I stopped watching NetFlix

I stopped watching Netflix and started watching TED Talks and it was the best decision I ever made. That sounds good, right? Noble even. The truth is I needed something to distract myself from my sorrow after my break-up. I’ve been keeping myself busy with exercise. They say it’s a good idea to take up a hobby after the end of a relationship, so why not obsess over an exercise routine? I mean I do have a lot of excess energy all of the sudden, and insomnia was a problem even when I had a honey. Ice cream and alcohol were making me suicidal, so I bought an exercise tracker thing, finished off the ice cream, left the booze at a friend’s house and stopped binge-watching Netflix. Okay, to be fair I didn’t stop watching MY Netflix because technically, I never had a Netflix account. I stopped using my not-sweetheart’s account because it seemed overly opportunistic to continue reaping the side benefits of our companionship when I was no longer receiving the real benefits of our love. In other words, I logged out.

I know time heals and this too shall pass and whatever, but shit is hard right now y’all. I didn’t realize just how much better my life had become until then it wasn’t anymore. I know that relationships are hard work, and I’m used to them being a challenge. If I could record the number of times I have heard “but it’s not supposed to be this hard” from my exes… well it would be a lot of times. That’s the thing though. This felt different. It was definitely challenging, like trying to teach my students how to read -that is super complex- but I WANT to help them. I am excited to be a part of solving the puzzle and continuing on the journey. That’s how I felt about us. Like I wanted to do the work. So the work didn’t feel like work. It just felt like us. And despite the added time and energy intimate relationships require, ours worked out so that my life was about 10% easier than it had ever been before. And y’all that ten percent was everything. I mean everything.

First of all I never thought that would actually happen: that my life would ever be easier. I had mostly resigned to the fact that it would just hover around bearable with occasional to frequent dips into “oh god I’m not going to make it.” But then there it was happening. It was 10% easier to breath, to fall asleep, to laugh, to hope for a future in which I could be more than a tired, short tempered, scraping by single mother living in a tiny basement apartment. It was wonderful. All the while I was careful not to self-sabotage by doing something stupid. I piled up all the lessons I learned from all my previous failed relationships, studied them carefully and made sure I did everything right because I didn’t want to mess this up: I was appreciative, I talked openly about my feelings and fears, I made time for us, I did all the things, but it didn’t matter. The relationship still ended.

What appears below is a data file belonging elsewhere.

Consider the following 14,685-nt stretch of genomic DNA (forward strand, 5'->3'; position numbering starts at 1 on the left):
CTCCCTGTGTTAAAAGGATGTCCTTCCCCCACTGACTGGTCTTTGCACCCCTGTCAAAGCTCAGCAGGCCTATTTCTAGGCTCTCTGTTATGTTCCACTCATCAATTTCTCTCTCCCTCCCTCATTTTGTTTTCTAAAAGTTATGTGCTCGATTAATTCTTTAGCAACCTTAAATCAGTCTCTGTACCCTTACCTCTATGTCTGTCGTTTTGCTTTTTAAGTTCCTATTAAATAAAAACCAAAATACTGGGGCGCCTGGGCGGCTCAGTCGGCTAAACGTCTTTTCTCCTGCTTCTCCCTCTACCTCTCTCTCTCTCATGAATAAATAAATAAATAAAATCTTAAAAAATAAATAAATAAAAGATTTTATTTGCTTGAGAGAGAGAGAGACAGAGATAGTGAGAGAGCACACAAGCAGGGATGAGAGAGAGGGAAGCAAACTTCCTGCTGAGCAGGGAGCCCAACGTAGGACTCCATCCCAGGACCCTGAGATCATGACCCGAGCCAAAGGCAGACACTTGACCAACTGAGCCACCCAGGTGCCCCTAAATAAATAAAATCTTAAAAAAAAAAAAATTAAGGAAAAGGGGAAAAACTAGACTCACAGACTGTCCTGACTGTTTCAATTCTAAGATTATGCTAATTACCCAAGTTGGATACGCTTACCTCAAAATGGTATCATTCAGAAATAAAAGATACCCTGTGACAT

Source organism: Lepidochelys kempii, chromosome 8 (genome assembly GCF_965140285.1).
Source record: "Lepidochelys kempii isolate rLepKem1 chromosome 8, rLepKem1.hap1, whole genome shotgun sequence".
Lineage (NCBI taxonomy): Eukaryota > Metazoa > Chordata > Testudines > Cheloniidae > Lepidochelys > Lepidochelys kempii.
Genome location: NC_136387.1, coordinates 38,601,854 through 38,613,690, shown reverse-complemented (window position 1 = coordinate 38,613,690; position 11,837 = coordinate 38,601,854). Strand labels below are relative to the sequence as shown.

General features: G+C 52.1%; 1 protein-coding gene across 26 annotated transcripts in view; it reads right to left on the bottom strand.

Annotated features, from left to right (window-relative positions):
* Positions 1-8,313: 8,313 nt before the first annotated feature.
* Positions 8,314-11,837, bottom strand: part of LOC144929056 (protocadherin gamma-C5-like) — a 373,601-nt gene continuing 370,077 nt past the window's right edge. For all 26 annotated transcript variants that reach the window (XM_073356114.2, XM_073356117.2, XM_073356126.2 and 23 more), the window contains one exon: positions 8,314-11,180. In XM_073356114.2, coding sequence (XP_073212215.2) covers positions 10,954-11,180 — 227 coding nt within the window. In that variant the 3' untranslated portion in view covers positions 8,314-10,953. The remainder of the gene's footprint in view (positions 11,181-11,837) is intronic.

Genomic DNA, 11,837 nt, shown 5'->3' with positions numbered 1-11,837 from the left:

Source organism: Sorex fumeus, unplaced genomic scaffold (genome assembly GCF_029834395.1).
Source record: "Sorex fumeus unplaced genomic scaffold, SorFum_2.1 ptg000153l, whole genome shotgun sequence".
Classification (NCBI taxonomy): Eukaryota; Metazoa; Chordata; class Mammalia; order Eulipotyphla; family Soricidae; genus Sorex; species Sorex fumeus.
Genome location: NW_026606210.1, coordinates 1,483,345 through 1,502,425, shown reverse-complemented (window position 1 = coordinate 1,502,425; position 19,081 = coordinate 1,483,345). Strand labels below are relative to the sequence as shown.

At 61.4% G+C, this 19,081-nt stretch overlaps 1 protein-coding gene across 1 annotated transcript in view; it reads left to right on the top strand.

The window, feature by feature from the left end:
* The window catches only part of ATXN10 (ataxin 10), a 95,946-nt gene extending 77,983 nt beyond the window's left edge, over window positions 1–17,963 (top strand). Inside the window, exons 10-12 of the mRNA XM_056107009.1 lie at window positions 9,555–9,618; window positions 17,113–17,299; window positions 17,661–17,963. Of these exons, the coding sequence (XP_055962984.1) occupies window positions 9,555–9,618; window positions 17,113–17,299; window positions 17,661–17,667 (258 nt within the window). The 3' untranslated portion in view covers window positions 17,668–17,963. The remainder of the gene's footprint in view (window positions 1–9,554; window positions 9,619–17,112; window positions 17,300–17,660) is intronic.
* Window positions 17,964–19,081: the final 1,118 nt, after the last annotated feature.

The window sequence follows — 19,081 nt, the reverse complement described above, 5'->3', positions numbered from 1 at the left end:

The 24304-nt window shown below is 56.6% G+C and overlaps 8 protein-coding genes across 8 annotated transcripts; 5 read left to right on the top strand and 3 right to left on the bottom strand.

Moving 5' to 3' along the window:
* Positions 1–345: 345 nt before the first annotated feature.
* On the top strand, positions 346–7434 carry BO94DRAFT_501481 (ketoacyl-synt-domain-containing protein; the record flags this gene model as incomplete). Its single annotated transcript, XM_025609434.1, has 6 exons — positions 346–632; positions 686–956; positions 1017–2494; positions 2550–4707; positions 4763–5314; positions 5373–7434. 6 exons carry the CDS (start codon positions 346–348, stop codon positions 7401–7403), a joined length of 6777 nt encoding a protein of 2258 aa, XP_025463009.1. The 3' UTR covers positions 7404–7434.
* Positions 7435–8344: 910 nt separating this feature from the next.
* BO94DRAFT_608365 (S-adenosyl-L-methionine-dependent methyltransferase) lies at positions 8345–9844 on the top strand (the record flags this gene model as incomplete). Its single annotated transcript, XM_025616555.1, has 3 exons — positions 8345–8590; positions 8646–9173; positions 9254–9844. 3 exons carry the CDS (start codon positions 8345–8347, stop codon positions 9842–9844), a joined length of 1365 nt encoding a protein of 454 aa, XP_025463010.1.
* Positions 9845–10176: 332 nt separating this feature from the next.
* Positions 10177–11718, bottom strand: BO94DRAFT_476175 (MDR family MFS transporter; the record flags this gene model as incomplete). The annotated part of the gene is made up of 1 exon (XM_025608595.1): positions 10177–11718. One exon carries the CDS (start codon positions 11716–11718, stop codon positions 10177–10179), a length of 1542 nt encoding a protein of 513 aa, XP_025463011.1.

I didn’t take it well. I am not taking it well. There is the usual ouch of a relationship ending, and the fact that my life got 10% harder again, but there is a deeper wound: the loss of hope. It’s frustrating and embarrassing to lose my shit so thoroughly over a failed relationship. I’ve survived numerous difficulties in my life: multiple forms of abuse, psychosis of a sibling, death of a parent, divorce, and poverty just to name the big ones, but this break-up is the thing I am uncertain I can overcome and that is terrifying.

So I’ve been doing what I always do when things get hard; I work harder. Which brings me back to the fitness tracker and how I got hooked on TED Talks.

I have struggled with depression off and on for most of my life. I have a pretty big arsenal of coping strategies I’ve learned along the way, but the best therapy by far is sweat. I’ve been going to the gym or Zumba or going dancing everyday since we split. The days I have skipped for seemingly “valid” reasons quickly turned into really rough nights and reinforced the need to stick to the routine. The problem is the gym is BORING and weird. People, based on my observations and eavesdropping, are there to lose weight or get bulked up and muscly. That’s great for them, but I don’t really feel like I fit in because I don’t particularly care about either of these things. I am literally just trying to keep myself alive. My real issue with the gym though is that the elliptical and the weights give me too much time to think. Listening to music has proven troublesome because there are too many memories, but TED Talks are awesome. Did you know that there’s an app?! Of course there is. Now I have something to focus on that is positive and productive. Yesterday I learned about Power Posing and today I listened to a talk about the struggle and triumph of children’s author Jarret J. Krosoczka. I’ve been watching them at home too when I cant sleep, and sometimes they even make me feel a little better, not 10% better, but like I can probably make it through the week and that’s a start.

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4 thoughts on “I stopped watching NetFlix

  1. There is so much more I’d like to say to you. I like your writing, I’ve told you that before. If you haven’t watched “Your Body Speaks Your Mind” by Amy Cutty (I think I’ve spelled her name right) definitely do. Seems very similar to the Power Posing you mentioned. Just be okay being YOU first, with, or without the significant other. The rest will take care of itself. You are never alone.

  2. I want to say something big and meaningful but the kids are freaking out and I am so fucking tired. But that sounds like my life. Thank you for writing it. You are not alone.

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